The editor's desk: All of a sudden, holidays aren't looking so festive

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James M. Berklan, McKnight's Editor
James M. Berklan, McKnight's Editor
If you thought the politicians' recent stomach-turning brinksmanship over the national debt ceiling wasn't fun — and who did? — you have no reason to look forward to the end of November and December.

A super-powered bipartisan “deficit reduction panel” has until Nov. 23 (the day before Thanksgiving) to make recommendations on where to cut about $1.5 trillion in spending. Then, the full Congress has until Dec. 23 to pass cuts. Bah humbug, indeed.

This isn't going to be pretty to watch.

Long-term care providers dodged some big bullets in the August agreement. But that was just the first round of shooting. There likely will be a lot more funding blood spilled by the end of the year. Operators could be swimming in it.

While Medicaid, Medicare and Social Security were among the exempted areas initially, they'll be fair game in this second phase of cuts. It's not known how much more lawmakers might try to take away with long-term care providers already in line to lose an average of 11.1% in Medicare funding on Oct. 1. The super-panel could inflict even more reductions.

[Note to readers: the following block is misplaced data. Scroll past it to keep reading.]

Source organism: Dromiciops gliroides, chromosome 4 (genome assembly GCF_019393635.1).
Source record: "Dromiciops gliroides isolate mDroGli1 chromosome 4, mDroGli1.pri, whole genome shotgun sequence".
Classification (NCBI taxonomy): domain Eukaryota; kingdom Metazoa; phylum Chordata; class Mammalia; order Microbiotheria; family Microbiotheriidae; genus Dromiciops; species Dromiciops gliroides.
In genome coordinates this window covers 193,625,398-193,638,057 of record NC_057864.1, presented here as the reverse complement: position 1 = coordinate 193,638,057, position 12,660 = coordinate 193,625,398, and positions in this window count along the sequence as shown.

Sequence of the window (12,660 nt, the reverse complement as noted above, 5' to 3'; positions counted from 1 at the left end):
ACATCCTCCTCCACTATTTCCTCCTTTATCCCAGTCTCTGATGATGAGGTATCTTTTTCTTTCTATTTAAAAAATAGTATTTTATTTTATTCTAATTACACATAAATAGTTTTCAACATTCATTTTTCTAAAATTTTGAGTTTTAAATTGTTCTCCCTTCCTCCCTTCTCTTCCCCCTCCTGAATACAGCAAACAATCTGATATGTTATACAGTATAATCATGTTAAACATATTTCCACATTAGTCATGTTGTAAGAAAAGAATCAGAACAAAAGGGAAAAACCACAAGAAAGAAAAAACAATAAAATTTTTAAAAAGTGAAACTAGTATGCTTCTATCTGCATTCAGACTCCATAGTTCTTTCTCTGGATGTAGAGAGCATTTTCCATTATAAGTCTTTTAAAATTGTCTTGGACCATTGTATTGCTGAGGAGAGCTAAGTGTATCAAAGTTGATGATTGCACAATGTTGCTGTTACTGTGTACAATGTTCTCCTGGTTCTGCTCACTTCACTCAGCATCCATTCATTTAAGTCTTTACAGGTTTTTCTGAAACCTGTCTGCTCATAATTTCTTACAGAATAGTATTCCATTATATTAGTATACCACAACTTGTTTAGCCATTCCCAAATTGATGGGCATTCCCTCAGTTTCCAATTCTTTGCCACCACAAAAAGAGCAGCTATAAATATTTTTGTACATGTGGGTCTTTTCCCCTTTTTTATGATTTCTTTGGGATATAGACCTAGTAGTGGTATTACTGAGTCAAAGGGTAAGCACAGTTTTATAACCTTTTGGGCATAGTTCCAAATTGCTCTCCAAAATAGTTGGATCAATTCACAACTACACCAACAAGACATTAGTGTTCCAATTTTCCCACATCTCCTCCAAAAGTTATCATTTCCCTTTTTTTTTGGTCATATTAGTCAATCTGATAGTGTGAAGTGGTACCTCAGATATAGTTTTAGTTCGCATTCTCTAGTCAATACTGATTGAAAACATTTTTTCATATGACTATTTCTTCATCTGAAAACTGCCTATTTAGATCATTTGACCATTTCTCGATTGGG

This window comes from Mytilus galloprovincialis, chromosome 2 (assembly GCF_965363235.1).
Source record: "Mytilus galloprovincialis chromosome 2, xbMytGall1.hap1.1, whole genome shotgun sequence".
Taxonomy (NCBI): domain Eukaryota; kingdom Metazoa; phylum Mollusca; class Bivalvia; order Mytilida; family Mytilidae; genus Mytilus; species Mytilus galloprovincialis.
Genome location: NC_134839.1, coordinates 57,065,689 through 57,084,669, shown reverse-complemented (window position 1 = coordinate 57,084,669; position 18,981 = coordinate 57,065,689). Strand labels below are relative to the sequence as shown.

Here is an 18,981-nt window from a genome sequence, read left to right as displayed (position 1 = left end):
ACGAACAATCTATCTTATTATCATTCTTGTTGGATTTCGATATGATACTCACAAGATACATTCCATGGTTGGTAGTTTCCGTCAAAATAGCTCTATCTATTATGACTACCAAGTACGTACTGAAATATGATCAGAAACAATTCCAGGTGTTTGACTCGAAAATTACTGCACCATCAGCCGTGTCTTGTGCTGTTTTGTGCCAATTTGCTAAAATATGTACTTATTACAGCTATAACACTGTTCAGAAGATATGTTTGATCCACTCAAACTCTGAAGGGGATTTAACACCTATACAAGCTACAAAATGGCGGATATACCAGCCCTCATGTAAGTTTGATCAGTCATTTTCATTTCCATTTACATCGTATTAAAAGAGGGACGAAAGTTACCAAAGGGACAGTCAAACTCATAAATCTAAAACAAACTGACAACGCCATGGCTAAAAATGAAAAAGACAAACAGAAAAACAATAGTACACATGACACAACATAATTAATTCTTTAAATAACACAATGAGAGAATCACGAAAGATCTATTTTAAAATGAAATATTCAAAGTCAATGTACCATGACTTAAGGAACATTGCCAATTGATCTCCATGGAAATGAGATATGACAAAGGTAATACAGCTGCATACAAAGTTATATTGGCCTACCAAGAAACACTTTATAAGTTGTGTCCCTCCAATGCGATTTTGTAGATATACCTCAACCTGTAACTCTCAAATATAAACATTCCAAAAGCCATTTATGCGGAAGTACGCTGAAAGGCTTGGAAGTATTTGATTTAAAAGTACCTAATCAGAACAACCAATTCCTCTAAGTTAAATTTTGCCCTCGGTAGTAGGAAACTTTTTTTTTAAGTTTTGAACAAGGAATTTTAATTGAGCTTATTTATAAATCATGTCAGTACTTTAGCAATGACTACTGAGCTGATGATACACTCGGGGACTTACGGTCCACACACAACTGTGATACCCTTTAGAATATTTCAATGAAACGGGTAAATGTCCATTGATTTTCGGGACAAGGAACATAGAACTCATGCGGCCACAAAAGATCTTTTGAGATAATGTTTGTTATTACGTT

The CLASS Act, despite being offered up as a sacrifice in other deficit reductions plans, was given a reprieve. By the end of the year, however, lawmakers could strip away most of the $120 million slated for start-up efforts next year. If things really turn south, full repeal of the nation's first long-term care benefit could be put back on the table.
As for Medicaid, payments to providers will drop. Beneficiaries' eligibility options and benefits also could be reduced. Don't be surprised to see states granted more flexibility.

There is little question that non-Medicaid benefits are going to take a big hit. The provider community will surely feel ripple effects.

If politicians can't meet their end-of-year deadlines, automatic “trigger” cuts of 2% will kick in. This is a default position lobbyists began fighting almost immediately. Medicaid would be exempted, but providers' Medicare funding would be at risk.

There's going to be an extraordinary blizzard of rhetoric and political posturing as 2011 winds down. It's liable to make all the hot air coming out of Washington the past few months feel like a cool summer breeze.